Considered to be Australia's most productive year for wind energy, 2019 saw the installation of eight new wind farms with a capacity of more than 837MW of the renewable energy

Weathered rock formations and wind turbines - renewable energy and earth conservation concept-by Greg Brave_shutterstock_754368991

Weathered rock formations and wind turbines - renewable energy and earth conservation concept (Credit: Greg Brave/Shutterstock)

Considered to be the most productive year for wind energy, 2019 saw Australia install eight new wind farms with a capacity of more than 837MW — sufficient to power in excess of 4,240,000 homes.

Among the eight, the largest project to be commissioned was AGL’s 200MW Silverton Wind Farm in New South Wales. Other notable projects include Queensland’s 180MW Mount Emerald Wind Farm and Western Australia’s 130MW wind energy project, which is a part of the Badgingarra Renewable Facility.

As the cheapest source of large-scale renewable energy, 2019 saw wind pass hydroelectric power as Australia’s leading source of green power production. It also resulted in the wind energy sector supplying the country with 35.4% of all clean energy and 9.5% of its overall electricity mix.

Additionally, 30 wind farms — promising a combined capacity of more than 5.5GW — were in the construction stage or financially committed by the end of 2019. One of these, Victoria’s Stockyard Hill Wind Farm, will eventually boast 149 turbines churning out 536MW per year.


Top five wind farms in Australia by capacity

NS Energy profiles the current top five wind farms of Australia by capacity:


Coopers Gap Wind Farm, Queensland – 453MW

Coopers Gap Wind Farm is located in the hilly area west of the Bunya Mountains, approximately 250km north-west of Brisbane, in the Bilboa and Cooranga North region of Queensland. The AU$850m project generated its first electricity in June 2019, and is expected to be at full capacity in the second half of 2020.

Owned and operated by AGL’s Powering Australia Renewables Fund co-created with Queensland government-owned investment company QIC — the 453MW capacity Coopers Gap Wind Farm can supply electricity to 264,000 Aussie households every year. With a site area spanning 100sq/km, Australia’s largest wind farm boasts a net yearly output of over 1.5 Terawatt-hour (TWh) and is also expected to reduce annual greenhouse gas emissions by up to 2.2 million tonnes.


Macarthur Wind Farm, Victoria – 420MW

Located 260km west of Melbourne and 16km east of Macarthur in south-western Victoria, Macarthur Wind Farm is a AU$1bn project developed through the joint venture of AGL Energy and Meridian Energy. Fully operational in 2013, Macarthur was sold to Malakoff Corporation Berhad and H.R.L. Morrison & Co. However, AGL still operates and maintains the facility, while reserving rights to electricity production and renewable energy certificates until 2038.

Macarthur Wind Farm’s 140 operational wind turbines with a capacity of 420MW can generate power for 220,000 households. The clean energy facility which spans about 5,500 hectares of agricultural land also helps prevent 1.7 million tonnes of greenhouse gases per year.

Australia wind farms
Victoria, Australia (Credit: Alexander Gitlits/Shutterstock)


Snowtown Wind Farm, South Australia – 370MW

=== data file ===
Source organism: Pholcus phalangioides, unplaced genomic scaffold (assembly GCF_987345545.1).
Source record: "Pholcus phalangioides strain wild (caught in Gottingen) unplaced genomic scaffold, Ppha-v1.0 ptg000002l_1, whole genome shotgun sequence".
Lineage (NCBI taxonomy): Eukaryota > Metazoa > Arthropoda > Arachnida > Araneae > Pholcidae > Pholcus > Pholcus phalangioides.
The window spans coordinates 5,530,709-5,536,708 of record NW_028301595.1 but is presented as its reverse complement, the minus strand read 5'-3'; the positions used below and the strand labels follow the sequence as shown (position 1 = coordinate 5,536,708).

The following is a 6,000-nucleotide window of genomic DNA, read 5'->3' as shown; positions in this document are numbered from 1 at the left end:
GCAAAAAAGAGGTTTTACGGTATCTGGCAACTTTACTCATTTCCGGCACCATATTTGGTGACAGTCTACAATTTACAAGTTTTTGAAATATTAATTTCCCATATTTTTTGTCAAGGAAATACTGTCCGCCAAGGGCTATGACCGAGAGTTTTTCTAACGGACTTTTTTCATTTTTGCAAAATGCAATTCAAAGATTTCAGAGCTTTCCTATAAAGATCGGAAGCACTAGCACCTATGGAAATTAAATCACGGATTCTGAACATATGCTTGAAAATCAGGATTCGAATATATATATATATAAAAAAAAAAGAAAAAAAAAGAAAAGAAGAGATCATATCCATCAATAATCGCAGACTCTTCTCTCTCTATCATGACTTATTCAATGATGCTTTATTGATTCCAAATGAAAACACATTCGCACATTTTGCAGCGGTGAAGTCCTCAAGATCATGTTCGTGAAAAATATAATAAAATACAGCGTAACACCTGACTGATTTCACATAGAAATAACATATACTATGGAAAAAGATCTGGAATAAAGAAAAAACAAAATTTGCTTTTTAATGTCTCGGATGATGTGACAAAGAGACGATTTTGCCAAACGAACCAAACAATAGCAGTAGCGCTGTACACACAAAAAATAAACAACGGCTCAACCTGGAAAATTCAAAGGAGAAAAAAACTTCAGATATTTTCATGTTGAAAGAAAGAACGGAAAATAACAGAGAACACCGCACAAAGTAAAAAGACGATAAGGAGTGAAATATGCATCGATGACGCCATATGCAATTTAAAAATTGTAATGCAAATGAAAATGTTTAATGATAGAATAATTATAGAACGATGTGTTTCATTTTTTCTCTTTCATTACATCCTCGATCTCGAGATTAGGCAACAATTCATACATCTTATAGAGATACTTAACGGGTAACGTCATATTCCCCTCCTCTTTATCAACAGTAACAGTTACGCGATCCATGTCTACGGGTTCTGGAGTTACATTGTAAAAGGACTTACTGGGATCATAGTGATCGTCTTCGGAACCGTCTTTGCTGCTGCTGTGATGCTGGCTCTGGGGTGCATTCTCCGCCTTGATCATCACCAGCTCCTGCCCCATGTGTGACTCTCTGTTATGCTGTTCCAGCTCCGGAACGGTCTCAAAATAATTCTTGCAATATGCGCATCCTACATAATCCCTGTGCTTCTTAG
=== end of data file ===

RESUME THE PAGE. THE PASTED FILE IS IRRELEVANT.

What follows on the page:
Five kilometres west of Snowtown in the Mid-North of South Australia, astride the Barunga and Hummocks ranges, lies Snowtown Wind Farm. Owned and operated by Tilt Renewables and Palisade Investment Partners, Snowtown Wind Farm comprises two projects of SWF-I and SWF-II, which house 138 turbines on a site area of 29 hectares around 170km north of Adelaide.

The South Australia wind farm can produce 1,335GWh of renewable energy per year, enough to prevent one million tonnes of CO2 emissions per annum and power 230,000 Australian homes.

With a total capacity of 370MW, both the phases of Snowtown Wind Farm fulfil more than 10% of the yearly electricity requirements of South Australia.

View at Snowtown Wind Farm across farmlands at sunset, rural South Australia (Credit: amophoto_au/Shutterstock)


Hallett Wind Farm, South Australia – 351MW

Developed, operated and maintained by renewables development company AGL Energy, Hallett Wind Farm comprises four wind power facilities near the towns of Hallett and Burra, South Australia. The four facilities include: Hallett 1 or Brown Hill, Hallett 2 or Hallett Hill, Hallett 4 or North Brown Hill and Hallett 5 or Bluff Range. The missing sibling in the list, Hallett 3 or Mount Bryan was cancelled due to permission being revoked.

Commissioned in 2008, Hallett Wind Farm consists of 167 wind turbines that have the capacity to generate 351MW of electricity. This is enough to power 205,000 homes, in the process saving 770,000 tonnes of greenhouse gases being emitted each year.

Wind farm in rural Australia (Credit: Kwest/Shutterstock)


Hornsdale Wind Farm, South Australia – 315MW

Located north of Jamestown, South Australia, south-west of the Narien Range, in the locality of Hornsdale, the 315MW capacity Hornsdale Wind Farm is a clean energy producer. French renewable energy company Neoen (with Megawatt Capital holding minority share) owns and operates the AU$89 million project.

The wind power project consists of 105 wind turbines that generate the electricity to be supplied to 180,000 homes in the Australian Capital Territory. Hornsdale is also a major contributor in reducing the nation’s greenhouse gas emissions removing the equivalent of 290,000 vehicles from Australian roads.

Hornsdale Wind Farm contains the world’s largest lithium-ion battery in its Hornsdale Power Reserve, a grid-connected battery complex, which provides 129MWh of total storage.